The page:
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Dell

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This article is about the corporation known as Dell Inc. For other uses, see Dell (disambiguation).
Dell, Inc.
Dell logo
Type Public
Traded as NASDAQDELL
SEHK4331
NASDAQ-100 Component
S&P 500 Component
Industry Computer peripherals, Computer software, Computer systems, IT consulting, IT services
Founded Austin, Texas, U.S.
(November 4, 1984 (1984-11-04))
Founder(s) Michael Dell
Headquarters 1 Dell Way, Round Rock,
Texas, United States[1]
Area served Worldwide
Key people Michael Dell
(Chairman & CEO)
Products Desktops, netbooks, notebooks, peripherals, servers, printers, scanners, smartphones, storages, televisions
Revenue increase US$ 61.49 billion (2011)[2]
Operating income increase US$ 03.43 billion (2011)[2]
Net income increase US$ 02.63 billion (2011)[2]
Total assets increase US$ 38.59 billion (2011)[2]
Total equity increase US$ 05.64 billion (2011)[2]
Employees 100,300 (2011)[2]
Subsidiaries Alienware, Dell Services, Force10
Website Dell.com

Dell, Inc. (NASDAQDELL) is an American multinational information technology corporation based in 1 Dell Way, Round Rock, Texas, United States, that develops, sells and supports computers and related products and services. Bearing the name of its founder, Michael Dell, the company is one of the largest technological corporations in the world, employing more than 103,300 people worldwide.[2] Dell is listed at number 41 in the Fortune 500 list.[3]

Dell has grown by both increasing its customer base and through acquisitions since its inception; notable mergers and acquisitions including Alienware (2006) and Perot Systems (2009). As of 2009, the company sold personal computers, servers, data storage devices, network switches, software, and computer peripherals. Dell also sells HDTVs, cameras, printers, MP3 players and other electronics built by other manufacturers. The company is well known for its innovations in supply chain management and electronic commerce.

Fortune Magazine listed Dell as the sixth largest company in Texas by total revenue.[4] It is the second largest non-oil company in Texas – behind AT&T – and the largest company in the Austin, Texas area.[5]

Contents

[hide]

[edit] History

Main article: History of Dell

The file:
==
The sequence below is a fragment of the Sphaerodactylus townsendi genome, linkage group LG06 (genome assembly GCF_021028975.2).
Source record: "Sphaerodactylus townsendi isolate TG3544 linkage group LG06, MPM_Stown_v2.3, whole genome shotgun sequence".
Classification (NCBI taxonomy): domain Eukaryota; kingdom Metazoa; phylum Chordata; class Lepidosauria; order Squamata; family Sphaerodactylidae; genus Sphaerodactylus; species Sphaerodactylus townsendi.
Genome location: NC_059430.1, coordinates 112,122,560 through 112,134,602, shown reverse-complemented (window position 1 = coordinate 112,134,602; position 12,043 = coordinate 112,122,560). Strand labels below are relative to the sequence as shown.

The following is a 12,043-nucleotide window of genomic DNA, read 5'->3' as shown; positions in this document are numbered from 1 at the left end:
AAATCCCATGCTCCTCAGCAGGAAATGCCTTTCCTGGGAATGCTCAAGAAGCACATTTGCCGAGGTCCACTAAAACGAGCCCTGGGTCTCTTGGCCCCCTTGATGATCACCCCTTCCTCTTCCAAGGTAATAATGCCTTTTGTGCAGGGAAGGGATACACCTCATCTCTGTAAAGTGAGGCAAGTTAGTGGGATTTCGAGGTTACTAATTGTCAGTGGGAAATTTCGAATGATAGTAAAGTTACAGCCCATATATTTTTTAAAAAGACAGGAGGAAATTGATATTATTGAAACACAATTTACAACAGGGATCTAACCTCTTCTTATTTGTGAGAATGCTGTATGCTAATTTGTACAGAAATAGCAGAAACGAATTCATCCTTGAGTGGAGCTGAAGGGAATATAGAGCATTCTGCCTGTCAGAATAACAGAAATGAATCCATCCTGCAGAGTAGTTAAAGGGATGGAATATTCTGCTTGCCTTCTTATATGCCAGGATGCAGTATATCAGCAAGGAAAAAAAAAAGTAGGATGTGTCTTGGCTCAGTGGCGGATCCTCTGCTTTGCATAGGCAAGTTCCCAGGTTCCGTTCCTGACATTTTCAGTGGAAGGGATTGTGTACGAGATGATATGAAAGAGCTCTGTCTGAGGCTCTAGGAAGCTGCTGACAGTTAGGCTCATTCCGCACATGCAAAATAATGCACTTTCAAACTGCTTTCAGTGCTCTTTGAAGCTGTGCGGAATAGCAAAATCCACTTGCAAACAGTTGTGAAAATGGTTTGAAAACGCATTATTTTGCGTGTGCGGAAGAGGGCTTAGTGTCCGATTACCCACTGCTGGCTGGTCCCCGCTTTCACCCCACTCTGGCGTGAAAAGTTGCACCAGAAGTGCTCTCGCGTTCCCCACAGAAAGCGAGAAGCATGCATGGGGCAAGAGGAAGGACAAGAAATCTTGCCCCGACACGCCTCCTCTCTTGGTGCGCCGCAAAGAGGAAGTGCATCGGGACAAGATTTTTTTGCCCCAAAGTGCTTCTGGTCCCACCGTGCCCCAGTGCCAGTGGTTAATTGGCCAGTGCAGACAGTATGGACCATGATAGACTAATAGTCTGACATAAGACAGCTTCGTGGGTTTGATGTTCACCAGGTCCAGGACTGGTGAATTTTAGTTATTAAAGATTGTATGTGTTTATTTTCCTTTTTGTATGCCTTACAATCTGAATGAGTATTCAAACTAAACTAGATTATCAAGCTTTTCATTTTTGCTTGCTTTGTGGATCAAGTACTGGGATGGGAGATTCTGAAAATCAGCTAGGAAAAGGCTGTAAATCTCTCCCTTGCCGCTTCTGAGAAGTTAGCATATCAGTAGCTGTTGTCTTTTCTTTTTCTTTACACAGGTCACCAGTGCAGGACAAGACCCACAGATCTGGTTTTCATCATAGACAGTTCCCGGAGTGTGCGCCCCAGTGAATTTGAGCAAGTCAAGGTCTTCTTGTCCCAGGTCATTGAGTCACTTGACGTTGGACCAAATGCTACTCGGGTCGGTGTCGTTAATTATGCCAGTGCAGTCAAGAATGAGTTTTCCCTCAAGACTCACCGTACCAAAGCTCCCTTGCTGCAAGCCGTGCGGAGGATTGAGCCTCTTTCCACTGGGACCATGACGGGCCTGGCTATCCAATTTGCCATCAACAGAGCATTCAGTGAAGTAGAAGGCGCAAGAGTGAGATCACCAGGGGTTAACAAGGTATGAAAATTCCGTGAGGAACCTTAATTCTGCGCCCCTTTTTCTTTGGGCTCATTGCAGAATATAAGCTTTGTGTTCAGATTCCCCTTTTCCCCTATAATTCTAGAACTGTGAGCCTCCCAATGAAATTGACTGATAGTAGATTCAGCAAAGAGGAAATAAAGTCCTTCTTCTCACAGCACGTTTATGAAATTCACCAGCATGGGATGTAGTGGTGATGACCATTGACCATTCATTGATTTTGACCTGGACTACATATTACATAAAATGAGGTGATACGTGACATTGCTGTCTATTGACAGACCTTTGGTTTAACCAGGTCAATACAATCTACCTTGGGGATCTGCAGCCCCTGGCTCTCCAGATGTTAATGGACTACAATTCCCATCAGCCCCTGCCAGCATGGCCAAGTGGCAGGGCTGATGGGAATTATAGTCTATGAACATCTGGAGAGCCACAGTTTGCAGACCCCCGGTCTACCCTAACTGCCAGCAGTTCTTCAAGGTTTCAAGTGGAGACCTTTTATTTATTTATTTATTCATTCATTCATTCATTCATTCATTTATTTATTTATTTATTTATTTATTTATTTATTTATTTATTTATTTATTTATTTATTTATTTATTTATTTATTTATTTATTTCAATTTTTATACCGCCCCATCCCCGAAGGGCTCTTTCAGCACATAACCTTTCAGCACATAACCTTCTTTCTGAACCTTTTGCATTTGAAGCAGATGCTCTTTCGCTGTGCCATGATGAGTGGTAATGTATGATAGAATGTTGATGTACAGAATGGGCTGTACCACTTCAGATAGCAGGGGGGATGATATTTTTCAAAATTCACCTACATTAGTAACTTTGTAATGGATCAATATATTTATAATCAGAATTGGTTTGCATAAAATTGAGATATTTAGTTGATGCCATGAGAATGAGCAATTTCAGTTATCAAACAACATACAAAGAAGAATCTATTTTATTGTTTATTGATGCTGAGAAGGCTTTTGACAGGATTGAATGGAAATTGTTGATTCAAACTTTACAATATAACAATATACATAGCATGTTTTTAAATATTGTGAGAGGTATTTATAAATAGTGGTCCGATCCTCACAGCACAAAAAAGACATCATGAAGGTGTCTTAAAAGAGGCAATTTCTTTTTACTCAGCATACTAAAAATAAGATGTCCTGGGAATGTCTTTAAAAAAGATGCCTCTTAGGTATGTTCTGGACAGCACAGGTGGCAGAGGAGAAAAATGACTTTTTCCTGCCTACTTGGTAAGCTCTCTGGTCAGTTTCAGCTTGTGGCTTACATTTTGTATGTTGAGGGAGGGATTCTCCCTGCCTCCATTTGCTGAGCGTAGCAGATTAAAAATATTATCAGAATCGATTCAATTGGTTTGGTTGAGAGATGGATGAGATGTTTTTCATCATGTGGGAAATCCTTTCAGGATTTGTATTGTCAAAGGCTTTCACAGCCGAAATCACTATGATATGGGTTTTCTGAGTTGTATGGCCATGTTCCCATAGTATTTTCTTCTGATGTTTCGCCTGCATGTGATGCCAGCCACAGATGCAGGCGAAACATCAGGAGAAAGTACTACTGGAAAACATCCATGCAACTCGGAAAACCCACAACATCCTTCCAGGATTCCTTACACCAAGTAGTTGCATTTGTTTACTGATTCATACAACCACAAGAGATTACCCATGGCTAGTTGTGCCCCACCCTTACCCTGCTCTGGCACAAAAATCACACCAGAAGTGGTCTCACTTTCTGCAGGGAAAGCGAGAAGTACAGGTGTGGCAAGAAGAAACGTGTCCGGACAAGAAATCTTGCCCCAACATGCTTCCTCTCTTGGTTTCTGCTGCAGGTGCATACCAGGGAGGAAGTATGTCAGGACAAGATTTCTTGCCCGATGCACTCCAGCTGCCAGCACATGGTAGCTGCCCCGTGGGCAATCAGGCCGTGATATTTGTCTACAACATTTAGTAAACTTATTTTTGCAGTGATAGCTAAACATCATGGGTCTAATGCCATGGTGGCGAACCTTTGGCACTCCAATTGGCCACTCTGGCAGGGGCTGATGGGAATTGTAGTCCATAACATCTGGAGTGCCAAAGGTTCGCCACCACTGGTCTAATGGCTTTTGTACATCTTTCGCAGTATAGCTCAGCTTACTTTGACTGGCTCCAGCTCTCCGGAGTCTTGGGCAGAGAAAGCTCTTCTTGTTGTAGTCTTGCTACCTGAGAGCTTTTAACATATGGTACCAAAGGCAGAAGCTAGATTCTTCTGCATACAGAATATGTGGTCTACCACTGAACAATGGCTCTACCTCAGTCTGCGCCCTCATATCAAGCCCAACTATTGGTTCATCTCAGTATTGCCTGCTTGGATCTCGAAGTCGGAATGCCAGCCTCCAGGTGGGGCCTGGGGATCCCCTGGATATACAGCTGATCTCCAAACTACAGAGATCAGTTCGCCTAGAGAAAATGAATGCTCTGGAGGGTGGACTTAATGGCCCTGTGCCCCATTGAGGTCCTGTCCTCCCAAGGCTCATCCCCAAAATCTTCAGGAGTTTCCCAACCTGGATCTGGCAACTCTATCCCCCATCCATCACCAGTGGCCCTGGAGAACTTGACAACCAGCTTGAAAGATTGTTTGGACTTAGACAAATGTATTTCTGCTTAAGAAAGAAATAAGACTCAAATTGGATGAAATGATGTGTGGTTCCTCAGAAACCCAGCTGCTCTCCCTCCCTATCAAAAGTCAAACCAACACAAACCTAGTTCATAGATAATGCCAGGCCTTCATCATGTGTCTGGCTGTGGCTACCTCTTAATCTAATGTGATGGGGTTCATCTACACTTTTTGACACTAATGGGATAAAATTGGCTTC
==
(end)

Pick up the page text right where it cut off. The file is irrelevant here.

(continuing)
Dell traces its origins to 1984, when Michael Dell created PCs Limited while a student at the University of Texas at Austin. The dorm-room headquartered company sold IBM PC-compatible computers built from stock components.[6] Dell dropped out of school in order to focus full-time on his fledgling business, after getting about $300,000 in expansion-capital from his family.

In 1985, the company produced the first computer of its own design, the “Turbo PC”, which sold for US$795.[7] PCs Limited advertised its systems in national computer magazines for sale directly to consumers and custom assembled each ordered unit according to a selection of options. The company grossed more than $73 million in its first year of operation.

The company changed its name to “Dell Computer Corporation” in 1988 and began expanding globally. In June 1988, Dell’s market capitalization grew by $30 million to $80 million from its June 22 initial public offering of 3.5 million shares at $8.50 a share.[8] In 1992, Fortune magazine included Dell Computer Corporation in its list of the world’s 500 largest companies, making Michael Dell the youngest CEO of a Fortune 500 company ever.[citation needed]

In 1996, Dell began selling computers through its website, and in 2002, it expanded its product line to include televisions, handhelds, digital audio players, and printers. Dell’s first acquisition occurred in 1999 with the purchase of ConvergeNet Technologies. In 2003, the company was rebranded as simply “Dell Inc.” to recognize the company’s expansion beyond computers.